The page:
On an average weekday morning, a school bus approaches its pick-up spot. The bright yellow lights are turned on as the bus slows to a halt. Next, the red lights begin flashing, and the stop arm is extended.
To a student, the flashing lights and stop sign mean it is now safe to approach and load the bus. To a motorist, the same stopped bus means a brief interruption in their daily commute.
The motorist may, however, make a hasty decision to pass the school bus, and tragedy could ensue.
This nightmare scenario is unfortunately playing out too often on Fayetteville’s streets. According to the Fayetteville Police Department, officers have received alarming information regarding motorists ignoring the law and failing to stop for school buses loading and unloading.
“The safety of the children in our community is a priority,” Fayetteville Chief of Police Richard Howell said last week. “Starting immediately, our department will be conducting a campaign to observe motorists and take action towards the ones who do not follow the state law.”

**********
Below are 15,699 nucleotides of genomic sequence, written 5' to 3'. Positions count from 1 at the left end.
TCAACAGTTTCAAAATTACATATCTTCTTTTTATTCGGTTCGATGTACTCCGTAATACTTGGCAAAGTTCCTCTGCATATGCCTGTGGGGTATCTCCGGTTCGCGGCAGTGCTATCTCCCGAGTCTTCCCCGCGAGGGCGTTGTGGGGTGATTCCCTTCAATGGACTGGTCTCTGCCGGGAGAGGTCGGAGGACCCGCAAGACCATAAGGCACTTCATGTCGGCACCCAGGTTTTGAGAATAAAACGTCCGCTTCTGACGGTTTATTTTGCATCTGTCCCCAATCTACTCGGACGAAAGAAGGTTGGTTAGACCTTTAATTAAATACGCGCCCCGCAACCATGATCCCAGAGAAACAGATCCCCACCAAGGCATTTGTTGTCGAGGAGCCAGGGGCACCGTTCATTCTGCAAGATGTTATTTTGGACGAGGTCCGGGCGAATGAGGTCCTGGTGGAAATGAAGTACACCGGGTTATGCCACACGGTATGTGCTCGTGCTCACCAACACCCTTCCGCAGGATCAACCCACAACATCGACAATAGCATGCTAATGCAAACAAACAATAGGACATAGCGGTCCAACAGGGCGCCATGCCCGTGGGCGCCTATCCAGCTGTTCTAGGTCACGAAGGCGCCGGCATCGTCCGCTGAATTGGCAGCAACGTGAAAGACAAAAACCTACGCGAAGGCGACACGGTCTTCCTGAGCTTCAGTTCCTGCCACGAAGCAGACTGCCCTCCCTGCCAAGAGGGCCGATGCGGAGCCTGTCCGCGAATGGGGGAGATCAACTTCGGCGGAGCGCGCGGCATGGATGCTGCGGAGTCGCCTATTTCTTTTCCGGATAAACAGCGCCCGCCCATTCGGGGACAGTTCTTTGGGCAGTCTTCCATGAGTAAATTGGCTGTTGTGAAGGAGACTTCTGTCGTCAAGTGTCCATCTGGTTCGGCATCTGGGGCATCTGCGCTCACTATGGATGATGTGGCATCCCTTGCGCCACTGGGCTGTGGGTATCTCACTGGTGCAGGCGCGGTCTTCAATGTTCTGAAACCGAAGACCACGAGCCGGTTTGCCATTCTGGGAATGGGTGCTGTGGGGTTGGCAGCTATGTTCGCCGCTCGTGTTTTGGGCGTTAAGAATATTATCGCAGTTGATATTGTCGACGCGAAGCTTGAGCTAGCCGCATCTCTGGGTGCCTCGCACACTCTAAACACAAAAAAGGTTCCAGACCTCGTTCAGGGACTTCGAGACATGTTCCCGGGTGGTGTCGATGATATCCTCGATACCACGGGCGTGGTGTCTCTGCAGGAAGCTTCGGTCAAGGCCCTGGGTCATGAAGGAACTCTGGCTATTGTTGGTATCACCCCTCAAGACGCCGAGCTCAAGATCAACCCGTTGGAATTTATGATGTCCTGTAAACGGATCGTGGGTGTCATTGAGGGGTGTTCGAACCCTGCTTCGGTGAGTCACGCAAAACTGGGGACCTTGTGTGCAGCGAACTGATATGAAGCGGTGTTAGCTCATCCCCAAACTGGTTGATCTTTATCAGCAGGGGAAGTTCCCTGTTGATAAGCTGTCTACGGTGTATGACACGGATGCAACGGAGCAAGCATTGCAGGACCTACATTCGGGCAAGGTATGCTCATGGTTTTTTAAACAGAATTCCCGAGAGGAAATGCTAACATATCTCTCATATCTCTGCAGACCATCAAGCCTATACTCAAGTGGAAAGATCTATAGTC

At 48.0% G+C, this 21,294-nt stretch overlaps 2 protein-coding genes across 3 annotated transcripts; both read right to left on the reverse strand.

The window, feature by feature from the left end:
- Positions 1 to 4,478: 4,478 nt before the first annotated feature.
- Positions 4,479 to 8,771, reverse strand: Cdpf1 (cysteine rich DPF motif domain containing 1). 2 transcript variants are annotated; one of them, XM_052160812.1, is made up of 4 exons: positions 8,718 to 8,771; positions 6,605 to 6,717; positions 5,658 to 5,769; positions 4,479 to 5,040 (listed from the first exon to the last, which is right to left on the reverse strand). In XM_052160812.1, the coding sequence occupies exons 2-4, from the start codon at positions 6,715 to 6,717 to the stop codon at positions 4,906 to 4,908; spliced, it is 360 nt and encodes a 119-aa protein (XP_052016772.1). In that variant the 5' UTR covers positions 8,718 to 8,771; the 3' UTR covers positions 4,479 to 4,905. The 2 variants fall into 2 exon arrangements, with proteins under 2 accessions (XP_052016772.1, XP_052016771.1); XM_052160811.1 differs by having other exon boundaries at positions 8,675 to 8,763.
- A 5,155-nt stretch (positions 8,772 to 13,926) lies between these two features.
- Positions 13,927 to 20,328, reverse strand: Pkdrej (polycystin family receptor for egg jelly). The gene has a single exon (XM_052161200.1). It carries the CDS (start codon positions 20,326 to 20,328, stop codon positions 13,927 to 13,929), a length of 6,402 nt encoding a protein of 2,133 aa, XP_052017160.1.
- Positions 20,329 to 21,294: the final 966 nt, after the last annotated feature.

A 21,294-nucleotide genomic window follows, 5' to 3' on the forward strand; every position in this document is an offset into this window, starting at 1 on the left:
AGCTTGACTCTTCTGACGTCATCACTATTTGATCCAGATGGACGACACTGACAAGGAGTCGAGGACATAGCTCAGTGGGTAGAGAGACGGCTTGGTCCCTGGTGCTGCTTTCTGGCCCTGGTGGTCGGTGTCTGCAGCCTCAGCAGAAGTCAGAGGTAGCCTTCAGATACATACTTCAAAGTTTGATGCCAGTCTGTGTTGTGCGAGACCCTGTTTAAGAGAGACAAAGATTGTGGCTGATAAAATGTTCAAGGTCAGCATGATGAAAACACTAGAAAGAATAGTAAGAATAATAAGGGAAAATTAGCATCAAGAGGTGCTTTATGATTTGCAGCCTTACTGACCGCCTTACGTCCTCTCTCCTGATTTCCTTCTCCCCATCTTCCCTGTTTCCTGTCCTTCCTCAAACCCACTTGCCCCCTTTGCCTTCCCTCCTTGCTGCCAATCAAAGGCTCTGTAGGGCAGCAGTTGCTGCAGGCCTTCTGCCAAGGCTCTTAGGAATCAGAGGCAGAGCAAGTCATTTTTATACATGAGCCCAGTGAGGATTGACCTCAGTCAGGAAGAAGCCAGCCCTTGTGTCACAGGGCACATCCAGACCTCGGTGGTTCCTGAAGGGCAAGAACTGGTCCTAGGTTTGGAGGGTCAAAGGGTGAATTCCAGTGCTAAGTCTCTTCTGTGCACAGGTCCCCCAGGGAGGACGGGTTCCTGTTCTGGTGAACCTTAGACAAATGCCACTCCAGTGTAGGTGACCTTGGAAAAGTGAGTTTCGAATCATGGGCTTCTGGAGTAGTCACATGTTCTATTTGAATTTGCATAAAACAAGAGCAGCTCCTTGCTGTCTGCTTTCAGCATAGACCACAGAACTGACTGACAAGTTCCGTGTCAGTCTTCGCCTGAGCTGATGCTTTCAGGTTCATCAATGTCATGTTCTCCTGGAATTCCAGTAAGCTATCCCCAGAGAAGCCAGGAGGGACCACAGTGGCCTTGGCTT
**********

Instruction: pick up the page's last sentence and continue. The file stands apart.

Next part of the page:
A single motorist using poor judgement can quickly turn an ordinary situation into a perilous one. Passing a stopped school bus will not always result in a tragic accident, but it will always result in a greater risk of injury or death to the children.
According to Tennessee Code Annotated (T.C.A 55-8-151), drivers coming from either direction are not to pass a school bus that has the sign activated and is receiving or discharging children unless the roadway is divided by an intervening space not suitable for vehicle traffic, such as grass, a median, concrete barrier, etc. All vehicles coming from either direction on a four-lane highway with a continuous left turn lane must stop for the bus, state law mandates.
Violating the stop for school bus law means a class “A” misdemeanor charge with fines of $250 to $1,000. If the violation leads to a vehicular homicide, the reckless killing of another by the operation of an automobile, the motorist could receive a felony charge, loss of his or her driver’s license and a prison sentence.
Will Fayetteville drivers comply? Chief Howell is optimistic, saying, “We hope this campaign will make motorist more aware of the law regarding stopping for buses and feel it will be a success.”